TIPS

Here are some tips for you:

  • Self-Publishing Tips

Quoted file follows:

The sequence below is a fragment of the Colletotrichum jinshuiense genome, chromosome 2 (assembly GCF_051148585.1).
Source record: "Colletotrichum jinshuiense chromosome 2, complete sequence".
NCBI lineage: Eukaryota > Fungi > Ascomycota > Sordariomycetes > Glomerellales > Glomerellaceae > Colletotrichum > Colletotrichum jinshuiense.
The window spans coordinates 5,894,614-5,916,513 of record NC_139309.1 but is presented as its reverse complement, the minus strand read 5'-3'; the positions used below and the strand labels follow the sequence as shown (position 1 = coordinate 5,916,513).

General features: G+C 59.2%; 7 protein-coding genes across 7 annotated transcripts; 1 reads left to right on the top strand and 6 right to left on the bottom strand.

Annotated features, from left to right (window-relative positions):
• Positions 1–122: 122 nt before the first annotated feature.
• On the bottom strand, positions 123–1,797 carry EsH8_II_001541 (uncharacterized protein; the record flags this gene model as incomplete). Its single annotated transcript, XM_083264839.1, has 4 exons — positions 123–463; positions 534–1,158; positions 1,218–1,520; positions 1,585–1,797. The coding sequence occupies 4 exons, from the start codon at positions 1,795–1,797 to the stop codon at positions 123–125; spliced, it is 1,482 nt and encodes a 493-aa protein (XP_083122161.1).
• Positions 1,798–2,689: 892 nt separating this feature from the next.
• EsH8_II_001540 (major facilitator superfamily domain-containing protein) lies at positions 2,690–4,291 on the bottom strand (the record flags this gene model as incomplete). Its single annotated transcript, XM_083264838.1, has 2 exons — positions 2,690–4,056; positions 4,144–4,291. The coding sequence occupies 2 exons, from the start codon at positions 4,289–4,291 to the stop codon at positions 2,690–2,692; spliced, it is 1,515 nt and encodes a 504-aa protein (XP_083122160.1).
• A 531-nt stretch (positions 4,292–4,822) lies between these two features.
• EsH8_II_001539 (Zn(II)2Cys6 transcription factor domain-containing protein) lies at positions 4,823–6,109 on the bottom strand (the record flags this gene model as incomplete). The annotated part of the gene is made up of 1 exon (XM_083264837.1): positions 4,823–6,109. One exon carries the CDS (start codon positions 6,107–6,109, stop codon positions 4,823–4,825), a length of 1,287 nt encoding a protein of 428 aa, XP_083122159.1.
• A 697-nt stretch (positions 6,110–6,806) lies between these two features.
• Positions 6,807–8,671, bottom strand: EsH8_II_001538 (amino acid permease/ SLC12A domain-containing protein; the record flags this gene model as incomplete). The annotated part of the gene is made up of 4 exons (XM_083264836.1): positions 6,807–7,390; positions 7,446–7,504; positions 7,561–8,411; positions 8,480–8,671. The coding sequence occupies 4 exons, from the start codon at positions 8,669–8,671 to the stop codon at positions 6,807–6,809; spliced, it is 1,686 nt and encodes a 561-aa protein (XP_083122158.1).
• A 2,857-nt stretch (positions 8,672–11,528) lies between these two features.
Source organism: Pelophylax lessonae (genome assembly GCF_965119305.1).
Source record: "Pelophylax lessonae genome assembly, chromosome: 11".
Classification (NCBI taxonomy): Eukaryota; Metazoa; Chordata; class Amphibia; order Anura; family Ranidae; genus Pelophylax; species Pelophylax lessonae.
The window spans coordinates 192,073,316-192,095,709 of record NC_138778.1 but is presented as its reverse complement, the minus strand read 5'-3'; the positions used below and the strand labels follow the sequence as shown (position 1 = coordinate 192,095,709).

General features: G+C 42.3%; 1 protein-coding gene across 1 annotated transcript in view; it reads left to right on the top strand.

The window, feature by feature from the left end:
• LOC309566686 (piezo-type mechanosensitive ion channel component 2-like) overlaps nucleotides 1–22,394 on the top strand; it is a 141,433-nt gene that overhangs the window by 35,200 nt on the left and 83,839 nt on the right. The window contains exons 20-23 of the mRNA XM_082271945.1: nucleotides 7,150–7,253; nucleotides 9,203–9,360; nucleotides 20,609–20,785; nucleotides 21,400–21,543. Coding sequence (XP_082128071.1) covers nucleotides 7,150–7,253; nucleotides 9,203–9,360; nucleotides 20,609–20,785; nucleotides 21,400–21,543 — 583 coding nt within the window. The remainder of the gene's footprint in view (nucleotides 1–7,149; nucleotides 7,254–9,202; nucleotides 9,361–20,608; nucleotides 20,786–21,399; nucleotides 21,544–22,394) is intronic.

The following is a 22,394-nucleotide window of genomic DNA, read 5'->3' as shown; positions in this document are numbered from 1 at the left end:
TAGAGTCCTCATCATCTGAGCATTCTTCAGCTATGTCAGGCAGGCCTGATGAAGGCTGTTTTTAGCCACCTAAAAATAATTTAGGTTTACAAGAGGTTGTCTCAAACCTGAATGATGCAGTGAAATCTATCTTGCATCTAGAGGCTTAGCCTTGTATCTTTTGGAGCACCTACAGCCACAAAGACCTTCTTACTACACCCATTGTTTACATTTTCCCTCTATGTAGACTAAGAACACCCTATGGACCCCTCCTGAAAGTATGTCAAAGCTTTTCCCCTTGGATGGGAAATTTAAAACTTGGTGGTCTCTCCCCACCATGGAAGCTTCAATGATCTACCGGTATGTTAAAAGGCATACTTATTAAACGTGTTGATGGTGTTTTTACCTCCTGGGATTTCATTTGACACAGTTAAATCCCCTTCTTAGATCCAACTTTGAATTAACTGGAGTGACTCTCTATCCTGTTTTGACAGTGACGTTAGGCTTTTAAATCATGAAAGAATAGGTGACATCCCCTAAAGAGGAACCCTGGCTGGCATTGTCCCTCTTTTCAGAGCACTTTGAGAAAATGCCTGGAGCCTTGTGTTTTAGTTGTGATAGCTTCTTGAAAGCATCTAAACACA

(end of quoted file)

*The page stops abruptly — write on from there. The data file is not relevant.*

• We get many submissions each month. And we read each of them, even if we know they will not make publication. As time has passed we know that there are at least FIVE deadly mistakes that new writers make, disqualifying them from serious consideration by most reputable publishing houses. Why do we read them? Because we deal with a lot of new writers, where suggestions can be offered, where encouragement can be given, we like to do so. Often a story comes through that has the potential to be publishable. Perhaps it lacks in just a few areas. We like to offer the writer a chance to resubmit (often more than once), until we reach a point that we can accept it. Sometimes, we still cannot accept it after revisions. Many writers do not like the idea of rewrites and often fail to resubmit.  New writers are enamored with their work. An amazing number of first drafts are submitted riddled with spelling and punctuation errors, poor sentence structure, contradictory tenses. Below are the five deadly mistakes we see the most. #1 POOR PLOT: Stories that begin at the beginning of a story arc, slowly and without a sense of urgency, often fail to make a reader continue. Your story MUST grab from the first page, the first paragraph, and, if possible, the first line. Why would a reader waste time having to decipher your story? #2 ALL NARRATIVE: Many submissions come in as stories told, as though a narrator was reading. These stories have no dialog, no character descriptions, and with no dialog fail to show character traits through the dialog. These stories are the most boring. As a reader I want to be able to “see” the story in my mind’s eye. Void of anything substantial from characterization and dialog, it is just like listening to someone talk endlessly. #3 NO CONFLICT Like the last complain, a story without conflict is just not a story. Conflict is a difficult concept for new writers. They create their world, fall in love with their creation and hate to destroy it or change it in any way. As a result, with no conflict, nothing happens. Again the reader yawns. Yes, you may have created a lovely world, but it is also a boring world.  All stories need conflict, must be driven by conflict and should start with the conflict right there. Grab your readers and hold them. Add more layers of conflict so that the plot thickens and the reader is compelled to finish. Do not be afraid to break your world, hurt your characters. Through the story they will rise to the challenge or perish. Either way the reader will feel satisfied. #4 STUPID CHARACTER NAMES Unbelievably, many stories are submitted to us with character names that are ridiculous. Intended to be funny, light-hearted, or amusing, treating your characters like this destroys any interest the reader has to invest their time. Pola Rosensplatt, for example, or Harold Puffswiggins.  The power of your character lies in their backstory, their ordinary name that becomes extraordinary when they rise to the conflicts, and in their transitional story arc.  #5 POOR RESOLUTION/NO RESOLUTION Inasmuch as a character must have a conflict, a story must have a decent ending. This does not mean your story must resolve, but the character must reach a point where the story can be stopped, told, handled, and with that part resolved.  Look at movies with sequels. Where did each end? Was it sequential or did it treat each film as a standalone? Your characters do not have to live happily ever after; but they must do something that indicates the story arc has been completed and this part closed. There is nothing worse than a weak, or absent ending to your story. It leaves the reader feeling cheated after all the investment of their time.  These are just five of many problems that can result in your story being rejected. Have you noticed any of these in your stories?  If you enjoy these tips, and would be interested in receiving more, please sign up for our newsletter at http://bit.ly/BandPMailingList  AltPublish also holds Online classes to help writers (and students) refine their work, obtain feedback, learn marketing techniques (not Facebook or Twitter), and more. If you are interested in more information please email us at info@altpublish.com ~William